T h e group of workers with whom I have been associated is under the able di­ rection of Charles E. W oodbury, Council TEN TA TIV E SPEC IFICA TIO N S FOR DENTAL Bluffs, Iowa. T h e findings and the IN L A Y WAX technic which I shall present to you are 1. T h é waxes should soften without be­ the combined results of our cooperative coming flaky or laminated. efforts. 2. T hey should be sufficiently plastic at T h e method by which we have obtained temperatures slightly above mouth tempera­ the best results gives consideration to both ture to permit forcing them into all the details the therm al expansion of waxes and the of the cavity walls. setting and therm al expansion of invest­ 3. T hey should harden sufficiently at mouth temperature to permit w ithdraw al from the ments. cavity without distortion. I t has been proved by investigation, 4. T hey should carve without chipping and both by the Bureau and other investiga­ flaking. tors, that the shrinkage of gold from the 5. T he color should be such that it facili­ molten state to the point of crystallization tates the carving of the pattern in the mouth is approximately 1.25 per cent per volume through contrast with the hard and soft tissues of the gold. of the mouth. Extensive experiments have proved 6. T he thermal expansion characteristics should be known to insure correct use of the that the shrinkage of gold is practically materials in any technic requiring w ax ex­ constant when the tem perature varies pansion. from the lowest degree at which it can be Flow tests w ere developed for the determ­ cast to the maximum tem perature obtain­ ination of rigidity and working range. T her­ mal expansion determinations were specified able w ith a good blowpipe, using hy­ to provide other necessary data. These de­ drogen and compressed a ir.. tail requirements are: T h e properties of wax patterns are 1. Flow at mouth temperature. Samples such that it seems far more desirable to 1 cm. in diameter shall not shorten more than obtain the m ajor portion of the compen­ 1 per cent in length w hen subjected to a load sation by the expansion of the investment of 2,000 gm. for ten minutes at 99 F.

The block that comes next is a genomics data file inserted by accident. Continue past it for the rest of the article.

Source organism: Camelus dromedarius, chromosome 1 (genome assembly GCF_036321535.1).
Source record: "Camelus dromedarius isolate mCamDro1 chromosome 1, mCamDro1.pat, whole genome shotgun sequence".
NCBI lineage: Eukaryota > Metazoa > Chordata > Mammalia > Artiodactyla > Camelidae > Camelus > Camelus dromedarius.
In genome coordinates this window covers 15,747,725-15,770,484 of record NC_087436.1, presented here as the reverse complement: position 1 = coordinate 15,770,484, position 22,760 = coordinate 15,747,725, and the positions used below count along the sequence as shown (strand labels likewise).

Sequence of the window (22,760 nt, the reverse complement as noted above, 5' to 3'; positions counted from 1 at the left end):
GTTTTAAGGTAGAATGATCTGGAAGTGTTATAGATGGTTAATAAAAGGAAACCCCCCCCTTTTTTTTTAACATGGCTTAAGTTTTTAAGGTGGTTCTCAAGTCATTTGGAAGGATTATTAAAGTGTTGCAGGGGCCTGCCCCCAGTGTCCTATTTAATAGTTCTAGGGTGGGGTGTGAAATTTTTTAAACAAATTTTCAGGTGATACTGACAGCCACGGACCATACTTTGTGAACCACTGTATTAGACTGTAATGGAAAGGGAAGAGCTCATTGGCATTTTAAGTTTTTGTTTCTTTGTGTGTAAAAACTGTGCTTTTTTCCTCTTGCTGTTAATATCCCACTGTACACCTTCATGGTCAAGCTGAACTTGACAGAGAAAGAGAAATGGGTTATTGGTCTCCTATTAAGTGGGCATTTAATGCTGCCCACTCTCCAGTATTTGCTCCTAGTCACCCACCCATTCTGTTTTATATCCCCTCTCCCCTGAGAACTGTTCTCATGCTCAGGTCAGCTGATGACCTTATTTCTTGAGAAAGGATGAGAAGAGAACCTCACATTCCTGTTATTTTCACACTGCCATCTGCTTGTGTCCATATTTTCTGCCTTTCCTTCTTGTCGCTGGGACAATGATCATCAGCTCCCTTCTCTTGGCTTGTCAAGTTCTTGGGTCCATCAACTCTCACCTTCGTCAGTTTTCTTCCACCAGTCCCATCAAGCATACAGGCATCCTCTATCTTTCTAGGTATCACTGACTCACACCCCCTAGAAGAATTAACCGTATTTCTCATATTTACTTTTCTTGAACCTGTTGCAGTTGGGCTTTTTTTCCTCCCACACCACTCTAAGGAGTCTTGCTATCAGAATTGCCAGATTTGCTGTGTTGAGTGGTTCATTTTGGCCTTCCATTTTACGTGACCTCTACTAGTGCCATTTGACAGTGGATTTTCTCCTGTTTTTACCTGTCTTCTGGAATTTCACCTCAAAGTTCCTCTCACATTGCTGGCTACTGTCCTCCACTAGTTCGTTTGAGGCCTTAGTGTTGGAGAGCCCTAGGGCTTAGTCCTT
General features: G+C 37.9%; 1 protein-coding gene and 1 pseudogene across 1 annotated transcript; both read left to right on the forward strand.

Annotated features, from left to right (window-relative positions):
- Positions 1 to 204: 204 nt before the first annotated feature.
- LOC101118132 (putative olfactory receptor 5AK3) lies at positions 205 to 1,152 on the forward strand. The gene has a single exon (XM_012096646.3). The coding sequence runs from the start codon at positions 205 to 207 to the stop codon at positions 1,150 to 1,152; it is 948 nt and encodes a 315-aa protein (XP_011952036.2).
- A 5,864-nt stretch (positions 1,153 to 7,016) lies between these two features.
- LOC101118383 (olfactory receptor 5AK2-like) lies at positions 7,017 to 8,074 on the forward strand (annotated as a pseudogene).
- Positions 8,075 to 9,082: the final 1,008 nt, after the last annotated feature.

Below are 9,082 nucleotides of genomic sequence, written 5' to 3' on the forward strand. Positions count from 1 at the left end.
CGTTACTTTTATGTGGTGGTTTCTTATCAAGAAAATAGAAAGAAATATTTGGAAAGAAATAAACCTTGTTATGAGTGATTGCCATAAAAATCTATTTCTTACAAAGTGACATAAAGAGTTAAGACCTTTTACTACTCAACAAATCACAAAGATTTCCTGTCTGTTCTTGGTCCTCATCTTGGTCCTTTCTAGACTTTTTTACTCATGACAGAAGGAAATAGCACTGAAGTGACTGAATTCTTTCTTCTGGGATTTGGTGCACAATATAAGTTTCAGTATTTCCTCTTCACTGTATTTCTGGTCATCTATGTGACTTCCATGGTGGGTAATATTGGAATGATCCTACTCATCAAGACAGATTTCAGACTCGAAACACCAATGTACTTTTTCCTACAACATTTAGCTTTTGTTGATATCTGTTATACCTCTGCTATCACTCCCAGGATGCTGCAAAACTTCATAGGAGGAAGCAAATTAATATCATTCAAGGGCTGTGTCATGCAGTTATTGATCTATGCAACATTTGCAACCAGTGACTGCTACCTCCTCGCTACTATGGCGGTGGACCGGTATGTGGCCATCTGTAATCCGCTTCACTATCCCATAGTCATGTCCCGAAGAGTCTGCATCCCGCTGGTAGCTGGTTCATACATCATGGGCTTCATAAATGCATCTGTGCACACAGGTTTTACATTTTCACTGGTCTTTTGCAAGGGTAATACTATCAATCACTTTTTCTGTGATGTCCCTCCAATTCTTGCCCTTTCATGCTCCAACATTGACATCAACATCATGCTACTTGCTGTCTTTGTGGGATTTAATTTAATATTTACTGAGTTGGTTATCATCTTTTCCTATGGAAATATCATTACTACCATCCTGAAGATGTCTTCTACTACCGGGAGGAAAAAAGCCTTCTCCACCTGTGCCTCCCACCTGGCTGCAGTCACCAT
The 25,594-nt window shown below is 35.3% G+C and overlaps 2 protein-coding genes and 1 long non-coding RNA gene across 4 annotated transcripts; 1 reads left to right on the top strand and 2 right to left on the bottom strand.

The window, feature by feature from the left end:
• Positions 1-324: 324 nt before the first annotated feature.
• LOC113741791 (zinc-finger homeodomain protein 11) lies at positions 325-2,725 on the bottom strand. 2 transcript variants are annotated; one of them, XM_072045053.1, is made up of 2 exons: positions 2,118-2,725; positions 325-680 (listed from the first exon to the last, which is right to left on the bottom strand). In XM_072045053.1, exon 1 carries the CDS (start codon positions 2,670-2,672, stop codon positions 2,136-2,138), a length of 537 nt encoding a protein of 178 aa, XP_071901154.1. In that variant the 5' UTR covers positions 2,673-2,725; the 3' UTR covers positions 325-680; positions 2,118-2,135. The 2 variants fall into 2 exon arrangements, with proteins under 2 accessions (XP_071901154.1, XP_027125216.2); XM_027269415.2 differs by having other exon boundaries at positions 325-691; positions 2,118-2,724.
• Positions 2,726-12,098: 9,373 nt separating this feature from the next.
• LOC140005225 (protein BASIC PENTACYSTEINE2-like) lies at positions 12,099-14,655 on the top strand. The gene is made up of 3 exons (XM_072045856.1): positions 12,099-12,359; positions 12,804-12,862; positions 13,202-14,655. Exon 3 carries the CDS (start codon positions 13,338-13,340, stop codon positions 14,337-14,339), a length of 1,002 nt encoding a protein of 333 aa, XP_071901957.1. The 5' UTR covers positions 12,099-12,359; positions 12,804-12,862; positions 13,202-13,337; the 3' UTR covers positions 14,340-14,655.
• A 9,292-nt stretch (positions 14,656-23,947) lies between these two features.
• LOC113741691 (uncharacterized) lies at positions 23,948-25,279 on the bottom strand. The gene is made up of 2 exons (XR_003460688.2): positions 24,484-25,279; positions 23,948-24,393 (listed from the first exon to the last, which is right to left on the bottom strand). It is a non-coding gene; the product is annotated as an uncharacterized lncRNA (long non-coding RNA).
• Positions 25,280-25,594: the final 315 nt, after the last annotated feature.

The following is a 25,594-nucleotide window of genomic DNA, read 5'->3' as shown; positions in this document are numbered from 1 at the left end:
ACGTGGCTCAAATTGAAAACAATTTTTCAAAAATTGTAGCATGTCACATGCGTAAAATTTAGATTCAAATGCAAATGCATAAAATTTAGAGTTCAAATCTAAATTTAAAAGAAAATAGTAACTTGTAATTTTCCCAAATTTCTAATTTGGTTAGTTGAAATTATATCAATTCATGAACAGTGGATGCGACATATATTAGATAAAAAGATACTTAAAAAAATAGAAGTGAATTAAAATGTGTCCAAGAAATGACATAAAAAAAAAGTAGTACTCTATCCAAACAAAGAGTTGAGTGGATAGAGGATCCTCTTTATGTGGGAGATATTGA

Coy— Inlay Castings rather than to risk distortion of the thin and plastic wax pattern. T h e ideal investment would be one in which the setting and therm al expansion combined would equalize the deficiency caused by the shrinkage of gold. Experiments are now being conducted looking tow ard the perfection of such a product. Casting w ill then be greatly simplified and an inlay that fits w ill be­ come a certainty rather than an accident. A t the present time, there is no invest­ ment th at has enough expansion to com­ pensate or offset the shrinkage of gold in all cases. T h is condition makes it neces­ sary to utilize the therm al expansion of wax to some extent, although this should be confined to a minimum. T h e investments that have the greatest amount of therm al expansion have been found to be those of high silica and low plastic content. Silica is an expanding material ; plaster, a contracting material. A ll the investments listed by the Bureau of Standards as those most nearly meeting their requirements have a high silica and low plaster content. T hey all have a progressive expansion. By this, I mean that the higher the tem perature to which they are heated, the greater the expansion, reaching the maximum at red heat. If an investment is to be desirable for use in a w ax expansion method, it must also be slow setting, so that the heat used in expanding may have time to penetrate to the pattern before the initial set of the material. Shrinking investments are those of a high plaster content. T h e use of these w ith w ax expansion seems al­ ways to result in undersize castings. No scientific evidence has ever been presented that would w arran t the use of this type of investment. N either does there seem to be any advantage to be derived from the use of a double investment.